Catholic brother convicted of abuse
"He got off he should have owned up to every one of them. He knew what he done. He knew damn right."
One of the boys, now a 47-year-old man, sexually abused by a Catholic brother at the former Marylands special school in Christchurch says the road to recovery is just starting.
Dylan, not his real name, was one of the men vindicated by the seven guilty findings handed down to Brother Rodger William Moloney in the High Court in Christchurch last night.
Moloney was acquitted of 16 other charges dating to the 1970s.
After a day-and-a-half of deliberations, a jury found 73-year-old Moloney guilty last night on three charges of indecent assault and four of inducing boys to do an indecent act.
The acquittals related to other charges of indecent assault, inducing an indecent act, and two involving sodomy.
Dylan said Moloney "got off".
"It's going to take a lot of patching up. I'm starting in recovery, trying to get as much support as I can, but even though I got a guilty verdict it's a long way to go."
Despite objections from the Crown, Moloney was granted bail by Justice Panckhurst ahead of sentencing.
"There will be a lot of tears. To hear all of those not guilties in a row it was just appalling," Dylan said.
Moloney's punishment should fit the crime, he said.
"Even though he's getting on in years, he took a lot of years away from people. I think he should be given a good lengthy sentence to see what he's done, to wake him up."
Moloney stood in the dock with his eyes closed as the verdicts were delivered about 6.15pm.
As soon as the last verdict was given, Ken Clearwater, manager of the Male Survivors of Sexual Abuse Trust, ran from the courtroom in tears.
Clearwater, whom Dylan described as "like part of the family" because of his support, said the ruling should give impetus to his campaign for an official inquiry into the care of children at the Marylands school.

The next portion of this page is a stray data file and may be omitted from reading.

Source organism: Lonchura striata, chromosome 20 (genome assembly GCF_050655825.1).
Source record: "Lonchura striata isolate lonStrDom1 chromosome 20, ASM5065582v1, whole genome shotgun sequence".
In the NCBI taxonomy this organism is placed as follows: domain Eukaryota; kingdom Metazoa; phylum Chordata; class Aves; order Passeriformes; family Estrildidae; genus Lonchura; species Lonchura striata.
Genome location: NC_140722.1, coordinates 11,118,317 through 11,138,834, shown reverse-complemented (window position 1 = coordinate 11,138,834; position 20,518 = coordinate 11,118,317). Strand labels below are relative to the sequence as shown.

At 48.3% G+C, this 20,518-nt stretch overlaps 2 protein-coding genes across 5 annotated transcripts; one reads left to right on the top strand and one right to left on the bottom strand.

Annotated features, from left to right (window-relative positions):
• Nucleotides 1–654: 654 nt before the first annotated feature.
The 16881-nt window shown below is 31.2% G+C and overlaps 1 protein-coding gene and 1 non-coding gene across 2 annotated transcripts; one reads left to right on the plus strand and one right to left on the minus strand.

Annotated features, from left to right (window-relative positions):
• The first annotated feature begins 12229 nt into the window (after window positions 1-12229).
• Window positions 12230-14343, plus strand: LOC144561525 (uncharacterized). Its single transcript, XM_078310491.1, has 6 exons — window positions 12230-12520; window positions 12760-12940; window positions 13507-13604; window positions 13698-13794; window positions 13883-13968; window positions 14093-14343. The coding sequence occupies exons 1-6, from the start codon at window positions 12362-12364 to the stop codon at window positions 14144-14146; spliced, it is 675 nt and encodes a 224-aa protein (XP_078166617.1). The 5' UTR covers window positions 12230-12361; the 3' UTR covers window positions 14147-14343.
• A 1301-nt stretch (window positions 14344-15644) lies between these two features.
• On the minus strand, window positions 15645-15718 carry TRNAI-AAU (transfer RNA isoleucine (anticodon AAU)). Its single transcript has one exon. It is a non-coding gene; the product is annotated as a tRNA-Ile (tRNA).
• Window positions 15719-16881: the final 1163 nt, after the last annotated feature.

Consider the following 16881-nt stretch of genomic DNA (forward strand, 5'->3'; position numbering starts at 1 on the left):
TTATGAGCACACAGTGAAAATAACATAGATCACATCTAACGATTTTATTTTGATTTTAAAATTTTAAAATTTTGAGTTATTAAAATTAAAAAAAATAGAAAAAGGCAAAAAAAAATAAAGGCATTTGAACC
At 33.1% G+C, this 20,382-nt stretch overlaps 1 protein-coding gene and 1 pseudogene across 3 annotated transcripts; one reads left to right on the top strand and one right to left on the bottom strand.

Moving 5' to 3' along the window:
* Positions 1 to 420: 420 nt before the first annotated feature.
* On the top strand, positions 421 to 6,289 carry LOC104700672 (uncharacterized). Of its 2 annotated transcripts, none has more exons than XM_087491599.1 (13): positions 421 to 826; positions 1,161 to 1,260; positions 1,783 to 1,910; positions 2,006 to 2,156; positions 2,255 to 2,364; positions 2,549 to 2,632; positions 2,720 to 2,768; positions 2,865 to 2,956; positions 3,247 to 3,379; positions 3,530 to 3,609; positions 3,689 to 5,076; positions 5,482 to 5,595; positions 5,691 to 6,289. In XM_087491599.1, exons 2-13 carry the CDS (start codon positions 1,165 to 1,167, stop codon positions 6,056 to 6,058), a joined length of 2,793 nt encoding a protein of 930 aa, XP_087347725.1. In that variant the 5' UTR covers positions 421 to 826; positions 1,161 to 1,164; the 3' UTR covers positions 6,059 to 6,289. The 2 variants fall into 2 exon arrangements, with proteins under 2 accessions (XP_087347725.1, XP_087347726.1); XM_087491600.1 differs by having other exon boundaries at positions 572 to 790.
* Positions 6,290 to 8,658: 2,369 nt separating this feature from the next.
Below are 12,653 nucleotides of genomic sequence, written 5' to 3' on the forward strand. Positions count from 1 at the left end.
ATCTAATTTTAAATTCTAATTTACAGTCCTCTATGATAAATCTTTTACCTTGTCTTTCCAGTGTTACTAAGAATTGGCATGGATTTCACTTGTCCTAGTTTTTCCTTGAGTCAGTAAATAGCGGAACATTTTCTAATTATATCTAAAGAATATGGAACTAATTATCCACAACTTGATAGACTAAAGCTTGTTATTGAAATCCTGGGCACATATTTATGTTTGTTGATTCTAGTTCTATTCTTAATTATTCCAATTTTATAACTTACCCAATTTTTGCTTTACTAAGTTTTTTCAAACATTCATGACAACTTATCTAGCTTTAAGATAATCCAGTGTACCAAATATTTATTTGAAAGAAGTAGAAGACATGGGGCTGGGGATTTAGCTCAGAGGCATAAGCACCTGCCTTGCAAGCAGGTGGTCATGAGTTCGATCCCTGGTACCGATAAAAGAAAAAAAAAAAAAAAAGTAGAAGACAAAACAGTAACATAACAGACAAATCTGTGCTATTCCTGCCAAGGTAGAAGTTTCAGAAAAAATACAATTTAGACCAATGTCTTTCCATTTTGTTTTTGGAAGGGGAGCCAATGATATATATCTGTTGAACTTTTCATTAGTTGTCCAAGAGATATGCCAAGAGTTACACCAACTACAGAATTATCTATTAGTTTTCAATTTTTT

"These guys are only the tip of the iceberg," Clearwater said.
"This is only the start for us. There's got to be some movement, there's just no way they can't."
The trial had been a huge ordeal for the men. Some of them had wanted to pull out days before the case started, Clearwater said.
"As it got so close, they got frightened.
"People who do that to children hold that power over them for the rest of their lives. Those guys when they went in to that court room would have been frightened little boys again because he was the big headmaster."
During the trial, the court heard a witness allege how, at age eight, he was enticed into a dining room and made to perform indecencies on Moloney.
The man said he had already been abused by Brother Bernard Kevin McGrath, who in 2006 was convicted on 21 charges of sexually abusing boys at the Marylands school.
The witness said he told one of the other brothers what had happened, and was beaten as a result. He came forward in 2002 after seeing publicity about others making allegations.
"I had practically no life; only a life that was hurting others," the victim told the court.
Another man told the court how Moloney gave him lollies "more or less to keep my mouth shut".
One night, Moloney had allegedly got him out of his dormitory bed and taken him to his bedroom for sexual activity.
Moloney had said if he told anyone he would get a hiding, the man said.
A Christchurch woman, who has taken Dylan into her home and supported him for the past year, said Dylan had suffered huge scars.
Dylan contacted her through a non-Catholic church.
"A lot of people will be very disappointed," she said. "They put a lot of trust and respect in these (brothers) so it's pretty devastating. In some cases, I guess it really shakes their faith."
Moloney's lawyer, Greg King, said his client maintained his innocence.
"He's seen this whole ordeal as something that's strengthened his faith," King said.
Moloney did not feel he had reflected any embarrassment on the Catholic Church, he said.
"Rodger's a very strong person, he's very strong in his faith. He's always acknowledged that his judgment day that matters to him will come at a different time," King said.
It was too early to say whether an appeal might be considered. "In a sense it's a disappointment but we recognise that it could have been a lot worse than it is," King said.